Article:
Robin thought he saw fear in its eyes.

Fire whorled toward the wolf. Robin saw it reflected in its yellow eyes and as it rocketed past him. The creature howled and the outlaw scrambled out of his path. Robin looked over to the old one and his fire to see he had not moved nor turned to look at the beast.

“Stop!” Robin called. “Stop! That’s my friend!”

“It is not,” the old one said. “I am burning the beast. Your friend remains safe.”

Robin watched as its skin blackened and curled. Its howls turned to moans and then it was dying, skin flaking away. It seemed to melt into the fire itself, which did not dissipate, but rather sank back into the old one’s flames.

Robin parted his gaze with the old one and where the wolf stood was the unburnt body of Little John.


Little John awoke to see Robin Hood standing over him, moonlight pouring over his back. He raised a hand to shield his eyes. “Robin?” he murmured, “What’s going on?”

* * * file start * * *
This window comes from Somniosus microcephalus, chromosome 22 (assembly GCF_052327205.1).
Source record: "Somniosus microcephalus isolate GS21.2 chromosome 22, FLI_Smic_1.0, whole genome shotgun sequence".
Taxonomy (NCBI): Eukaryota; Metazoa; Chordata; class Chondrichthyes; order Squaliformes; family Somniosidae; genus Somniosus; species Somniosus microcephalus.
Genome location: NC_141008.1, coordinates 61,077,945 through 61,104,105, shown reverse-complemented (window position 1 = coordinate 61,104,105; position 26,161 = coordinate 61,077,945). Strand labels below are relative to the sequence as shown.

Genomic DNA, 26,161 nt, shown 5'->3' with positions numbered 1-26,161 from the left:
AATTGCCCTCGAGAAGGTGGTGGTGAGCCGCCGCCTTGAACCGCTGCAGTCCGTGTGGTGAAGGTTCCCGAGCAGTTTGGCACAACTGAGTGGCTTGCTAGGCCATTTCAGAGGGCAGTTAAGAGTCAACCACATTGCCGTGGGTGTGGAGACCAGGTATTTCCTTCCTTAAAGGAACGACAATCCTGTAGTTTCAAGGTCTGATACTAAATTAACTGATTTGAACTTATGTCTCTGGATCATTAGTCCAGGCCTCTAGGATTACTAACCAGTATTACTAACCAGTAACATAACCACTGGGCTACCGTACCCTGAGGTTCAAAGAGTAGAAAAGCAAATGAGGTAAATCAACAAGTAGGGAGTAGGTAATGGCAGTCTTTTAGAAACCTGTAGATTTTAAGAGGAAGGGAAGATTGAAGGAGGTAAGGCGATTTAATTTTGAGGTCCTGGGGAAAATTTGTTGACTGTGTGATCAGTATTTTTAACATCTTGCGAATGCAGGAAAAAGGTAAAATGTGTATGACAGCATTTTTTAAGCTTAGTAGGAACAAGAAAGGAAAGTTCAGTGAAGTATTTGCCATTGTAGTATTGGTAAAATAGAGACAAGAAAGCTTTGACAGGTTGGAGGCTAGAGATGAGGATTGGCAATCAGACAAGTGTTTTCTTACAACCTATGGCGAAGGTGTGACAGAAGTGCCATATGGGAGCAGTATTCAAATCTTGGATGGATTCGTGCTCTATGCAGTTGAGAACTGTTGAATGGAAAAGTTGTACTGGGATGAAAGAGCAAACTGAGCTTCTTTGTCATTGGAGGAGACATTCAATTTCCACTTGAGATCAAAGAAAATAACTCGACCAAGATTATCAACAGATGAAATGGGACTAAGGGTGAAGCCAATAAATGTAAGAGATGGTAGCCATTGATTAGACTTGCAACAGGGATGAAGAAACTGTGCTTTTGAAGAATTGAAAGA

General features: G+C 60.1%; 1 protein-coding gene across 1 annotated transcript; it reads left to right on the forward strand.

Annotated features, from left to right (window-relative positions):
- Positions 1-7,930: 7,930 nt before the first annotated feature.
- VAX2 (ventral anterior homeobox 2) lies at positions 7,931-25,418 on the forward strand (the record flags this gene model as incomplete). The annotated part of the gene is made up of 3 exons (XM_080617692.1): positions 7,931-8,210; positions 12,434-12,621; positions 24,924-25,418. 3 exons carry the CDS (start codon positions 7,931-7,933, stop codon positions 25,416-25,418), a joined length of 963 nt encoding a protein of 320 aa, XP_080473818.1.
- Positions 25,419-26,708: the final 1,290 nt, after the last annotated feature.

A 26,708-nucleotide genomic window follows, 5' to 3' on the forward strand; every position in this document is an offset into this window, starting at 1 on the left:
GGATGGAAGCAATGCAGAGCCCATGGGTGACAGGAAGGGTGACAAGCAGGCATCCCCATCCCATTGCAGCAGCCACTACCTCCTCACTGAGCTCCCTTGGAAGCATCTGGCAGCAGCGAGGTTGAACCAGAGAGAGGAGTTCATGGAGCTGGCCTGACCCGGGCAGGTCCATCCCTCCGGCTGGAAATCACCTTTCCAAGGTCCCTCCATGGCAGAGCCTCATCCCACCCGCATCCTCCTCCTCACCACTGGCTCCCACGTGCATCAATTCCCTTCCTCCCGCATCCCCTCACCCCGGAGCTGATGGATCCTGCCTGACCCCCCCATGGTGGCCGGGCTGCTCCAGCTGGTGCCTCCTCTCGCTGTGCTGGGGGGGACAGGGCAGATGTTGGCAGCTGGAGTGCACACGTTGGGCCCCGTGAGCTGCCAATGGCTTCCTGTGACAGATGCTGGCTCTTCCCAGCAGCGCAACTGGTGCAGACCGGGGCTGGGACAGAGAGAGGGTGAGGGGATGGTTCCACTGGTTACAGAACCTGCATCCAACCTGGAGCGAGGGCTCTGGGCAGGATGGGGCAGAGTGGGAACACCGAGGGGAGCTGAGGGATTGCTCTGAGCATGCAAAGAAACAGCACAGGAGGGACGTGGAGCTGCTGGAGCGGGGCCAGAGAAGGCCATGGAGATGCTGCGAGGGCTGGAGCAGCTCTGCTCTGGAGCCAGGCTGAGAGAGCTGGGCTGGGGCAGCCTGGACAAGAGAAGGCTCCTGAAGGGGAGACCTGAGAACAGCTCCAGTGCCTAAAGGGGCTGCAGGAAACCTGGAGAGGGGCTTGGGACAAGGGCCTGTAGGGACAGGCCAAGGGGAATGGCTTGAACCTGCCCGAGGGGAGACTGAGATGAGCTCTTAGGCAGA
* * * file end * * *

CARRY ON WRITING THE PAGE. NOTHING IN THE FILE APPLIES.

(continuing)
“Do you remember what happened, John?” The goliath could detect no emotion in Robin’s voice.

“I fell asleep at Major Oak and now I’m…now I’m here.”

“John, does the word Shai’da mean anything to you?”

“What language is that?” Little John asked.

“No language you would know, I’m certain.”

Little John rose, and shook his head clearvof the cobwebs in his mind. “I know little and less of other languages. This Shai’da is much the same.”

Robin Hood scowled at that, though John did not understand why. He laid a heavy hand on his companions shoulder. “What troubles you, lad?”

Robin answered with a question of his own. “Why did you join my fight?”

“Because I believe the sheriff is committing a grave injustice upon the people of Nottingham. I believe Prince John is bleeding us to death, and I want to make a change—”

“That’s not what I meant,” Robin interrupted. “Every outlaw under my command could answer me that, same as you. But everyone has their personal reasons. Robert Burgundy was going to be hanged. He fled the sheriff and saw strength in numbers. David of Doncaster joined my gang for the promise of riches.” Robin shrugged, and as an afterthought, added, “He didn’t get any, but now that he’s one of my men, he sees no point in returning to his own outlawry. So tell me, Little John. Why do you join me?”